This year has been all about relationships and awareness of how I think/act/feel in them and for that I am so grateful. Because people–loving them and in turn loving God–is what this whole thing is all about, right? The garden has given me another space in which I can practice being present with people, cultivating authenticity and connection. The garden has given me that already–tenfold. Whether it’s sitting on the painted benches chatting about anything and everything with Shaq or playing chess (badly) with Amal or corralling rowdy but lovable kids  or even just waving and smiling from across the fence. I’m practicing the ministry of showing up, even in fear, and being present to the people and needs of the community of Pigeon Town. I want to be someone who shows up before they feel ready, with a heart of courage and love, because I believe that’s enough. I’m imperfect and vulnerable and fearful but I’m brave and open with a lot of faith that this is where I am supposed to be.

Throughout all of these contradictory feelings and experiences, we’ve done a lot as a YAV community. We’ve danced to Lorde at Jazzfest, had a murder mystery party for Hillary’s birthday, served pounds of crawfish all day at Lakeview Presbyterian Church, led services for Pentecost at First Presbyterian in Hammond, traveled to DeRidder for an overnight Presbytery meeting, and celebrated NOLA YAV’s 10-year anniversary for three long, but fun days. All of these experiences were full of laughter, stress, joy, and connection for my housemates and I. It’s been a whirlwind these past two months. I am beyond glad to have these six beautiful humans in my life. They are a constant source of comfort, support, and love. It’s difficult as hell, yes, but it’s worth it–more than words can say. Saying goodbye in six weeks is a thought I am trying very hard to repress.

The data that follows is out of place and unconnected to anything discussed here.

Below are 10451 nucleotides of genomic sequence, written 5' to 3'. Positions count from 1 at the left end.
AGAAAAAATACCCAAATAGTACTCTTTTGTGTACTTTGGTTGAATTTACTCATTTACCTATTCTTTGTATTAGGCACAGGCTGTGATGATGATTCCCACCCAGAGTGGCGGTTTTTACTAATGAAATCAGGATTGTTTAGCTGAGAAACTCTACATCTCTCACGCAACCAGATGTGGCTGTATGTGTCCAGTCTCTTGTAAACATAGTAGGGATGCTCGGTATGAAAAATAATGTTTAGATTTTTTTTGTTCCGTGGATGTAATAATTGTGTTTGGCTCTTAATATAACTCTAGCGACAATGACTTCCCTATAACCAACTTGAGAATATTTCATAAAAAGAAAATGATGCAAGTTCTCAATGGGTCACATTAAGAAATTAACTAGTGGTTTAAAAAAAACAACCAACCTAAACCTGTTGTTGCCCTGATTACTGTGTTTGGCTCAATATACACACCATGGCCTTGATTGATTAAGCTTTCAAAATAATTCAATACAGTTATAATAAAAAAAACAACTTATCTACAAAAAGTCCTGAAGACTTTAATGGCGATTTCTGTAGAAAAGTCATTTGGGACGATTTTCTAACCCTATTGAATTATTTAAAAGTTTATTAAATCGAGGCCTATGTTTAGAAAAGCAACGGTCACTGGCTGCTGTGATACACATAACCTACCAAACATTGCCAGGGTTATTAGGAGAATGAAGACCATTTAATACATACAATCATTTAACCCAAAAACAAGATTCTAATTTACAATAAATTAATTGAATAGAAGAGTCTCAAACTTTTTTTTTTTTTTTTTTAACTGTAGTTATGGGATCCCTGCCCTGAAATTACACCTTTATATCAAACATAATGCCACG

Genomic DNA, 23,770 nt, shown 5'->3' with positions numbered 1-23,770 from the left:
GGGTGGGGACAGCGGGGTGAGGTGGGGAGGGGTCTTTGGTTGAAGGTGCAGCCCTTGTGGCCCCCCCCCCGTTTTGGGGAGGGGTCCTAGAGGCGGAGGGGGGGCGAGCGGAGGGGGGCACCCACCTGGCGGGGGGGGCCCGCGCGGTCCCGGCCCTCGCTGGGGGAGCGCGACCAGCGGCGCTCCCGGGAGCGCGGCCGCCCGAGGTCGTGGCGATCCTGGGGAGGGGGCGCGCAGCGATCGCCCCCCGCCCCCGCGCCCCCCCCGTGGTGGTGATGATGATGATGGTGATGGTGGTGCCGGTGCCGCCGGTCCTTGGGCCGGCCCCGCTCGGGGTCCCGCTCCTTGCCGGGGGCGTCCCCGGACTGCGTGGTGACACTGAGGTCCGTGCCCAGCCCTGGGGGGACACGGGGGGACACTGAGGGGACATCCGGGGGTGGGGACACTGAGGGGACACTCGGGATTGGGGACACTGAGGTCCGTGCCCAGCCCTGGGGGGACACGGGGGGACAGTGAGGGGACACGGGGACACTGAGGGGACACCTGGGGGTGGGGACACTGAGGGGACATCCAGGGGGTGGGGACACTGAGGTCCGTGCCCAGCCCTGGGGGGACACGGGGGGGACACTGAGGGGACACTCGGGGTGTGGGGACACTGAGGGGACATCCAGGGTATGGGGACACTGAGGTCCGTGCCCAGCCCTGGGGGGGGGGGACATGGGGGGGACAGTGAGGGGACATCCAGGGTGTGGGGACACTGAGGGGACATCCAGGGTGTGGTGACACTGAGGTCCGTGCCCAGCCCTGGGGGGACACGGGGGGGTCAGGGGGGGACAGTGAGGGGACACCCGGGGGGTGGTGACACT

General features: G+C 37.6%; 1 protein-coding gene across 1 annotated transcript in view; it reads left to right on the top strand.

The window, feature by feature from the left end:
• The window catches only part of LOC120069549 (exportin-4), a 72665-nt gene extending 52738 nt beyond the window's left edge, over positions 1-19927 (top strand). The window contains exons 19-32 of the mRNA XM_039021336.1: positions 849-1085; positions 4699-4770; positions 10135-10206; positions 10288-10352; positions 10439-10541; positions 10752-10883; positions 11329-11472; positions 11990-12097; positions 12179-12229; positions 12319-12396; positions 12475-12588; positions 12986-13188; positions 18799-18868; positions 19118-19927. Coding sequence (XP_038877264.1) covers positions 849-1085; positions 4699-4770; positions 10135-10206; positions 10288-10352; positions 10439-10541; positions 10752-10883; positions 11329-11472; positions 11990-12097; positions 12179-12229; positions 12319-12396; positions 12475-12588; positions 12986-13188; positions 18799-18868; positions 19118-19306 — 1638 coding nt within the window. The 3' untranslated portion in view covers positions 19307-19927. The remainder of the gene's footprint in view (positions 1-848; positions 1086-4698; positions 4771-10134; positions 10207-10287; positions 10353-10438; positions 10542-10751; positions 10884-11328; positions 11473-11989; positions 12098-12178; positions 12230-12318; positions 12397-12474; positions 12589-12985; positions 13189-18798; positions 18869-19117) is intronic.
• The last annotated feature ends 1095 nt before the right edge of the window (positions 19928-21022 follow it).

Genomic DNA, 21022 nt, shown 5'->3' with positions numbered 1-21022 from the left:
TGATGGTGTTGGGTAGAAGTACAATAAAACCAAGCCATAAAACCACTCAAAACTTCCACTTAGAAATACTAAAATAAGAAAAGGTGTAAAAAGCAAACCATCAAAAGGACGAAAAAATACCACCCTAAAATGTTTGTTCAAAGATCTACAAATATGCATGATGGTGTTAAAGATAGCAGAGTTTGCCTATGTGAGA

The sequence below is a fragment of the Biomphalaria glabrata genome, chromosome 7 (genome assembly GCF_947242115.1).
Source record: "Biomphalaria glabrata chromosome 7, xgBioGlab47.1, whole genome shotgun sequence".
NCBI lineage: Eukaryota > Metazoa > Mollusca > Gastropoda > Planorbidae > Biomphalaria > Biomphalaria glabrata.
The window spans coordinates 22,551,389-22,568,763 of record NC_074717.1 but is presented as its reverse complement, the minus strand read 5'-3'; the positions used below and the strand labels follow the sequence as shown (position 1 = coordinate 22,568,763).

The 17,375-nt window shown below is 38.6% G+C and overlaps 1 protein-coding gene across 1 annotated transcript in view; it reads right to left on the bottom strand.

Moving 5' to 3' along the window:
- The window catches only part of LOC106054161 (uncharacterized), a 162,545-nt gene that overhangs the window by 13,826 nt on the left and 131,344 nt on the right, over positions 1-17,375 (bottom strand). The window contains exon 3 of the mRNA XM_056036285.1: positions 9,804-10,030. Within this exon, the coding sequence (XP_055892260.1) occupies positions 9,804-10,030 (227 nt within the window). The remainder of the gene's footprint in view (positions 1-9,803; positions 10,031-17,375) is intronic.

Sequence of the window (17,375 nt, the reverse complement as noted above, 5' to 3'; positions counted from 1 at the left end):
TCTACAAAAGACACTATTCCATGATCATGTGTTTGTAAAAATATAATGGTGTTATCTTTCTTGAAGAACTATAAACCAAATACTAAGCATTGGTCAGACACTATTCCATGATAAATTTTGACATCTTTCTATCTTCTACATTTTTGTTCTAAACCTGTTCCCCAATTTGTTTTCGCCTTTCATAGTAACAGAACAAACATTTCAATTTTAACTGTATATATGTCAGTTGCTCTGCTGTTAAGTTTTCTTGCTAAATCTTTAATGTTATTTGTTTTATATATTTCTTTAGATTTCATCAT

As for me right now, in this moment? I’m sitting in the dark living room, too in the zone to think about getting up to turn on a light, grateful for this window of time to finally put the metaphorical pen to paper and let you in on my life. This past weekend was overwhelming for my introverted self as we participated in all the events for NOLA YAV’s 10-year anniversary. I’m feeling a bit stretched thin, but trying to remain present because I know this is a precious time. The transitions and difficulties at work have taken up a lot of my energy, as have personal relationships. Honestly, things got really bad before they got better. I’m still grieving the loss of a relationship, even if it was my decision, and I’m saying a difficult goodbye on Friday night. Even in the darkness, I’m still grateful for this precious period of growth. I can feel myself getting stronger in all of it. At the end of the day, I’m proud that I’ve remained true to myself.  I will say I’m finally feeling steady in the work situation. I’ve gained perspective and I know I can handle it. I’m currently in this strange mix of excited-for-next-year (CAN’T WAIT TO TELL YOU WHERE I’M GOING! Blog post coming up…) while still-trying-to-be-present-where-I-am-now. The act of trying feels like enough today. Love and blessings to y’all.

Update: I wrote this blog post on a Wednesday night and it’s now Sunday, June 18th. After our last community day at a waterpark yesterday, I spent today on Frenchman Street with my housemates Hillary and Savannah and it was grand. Piercings, alcohol, and live music made it a v New Orleans outing. My mission to be present and enjoy the city while I can is underway and successful thus far :)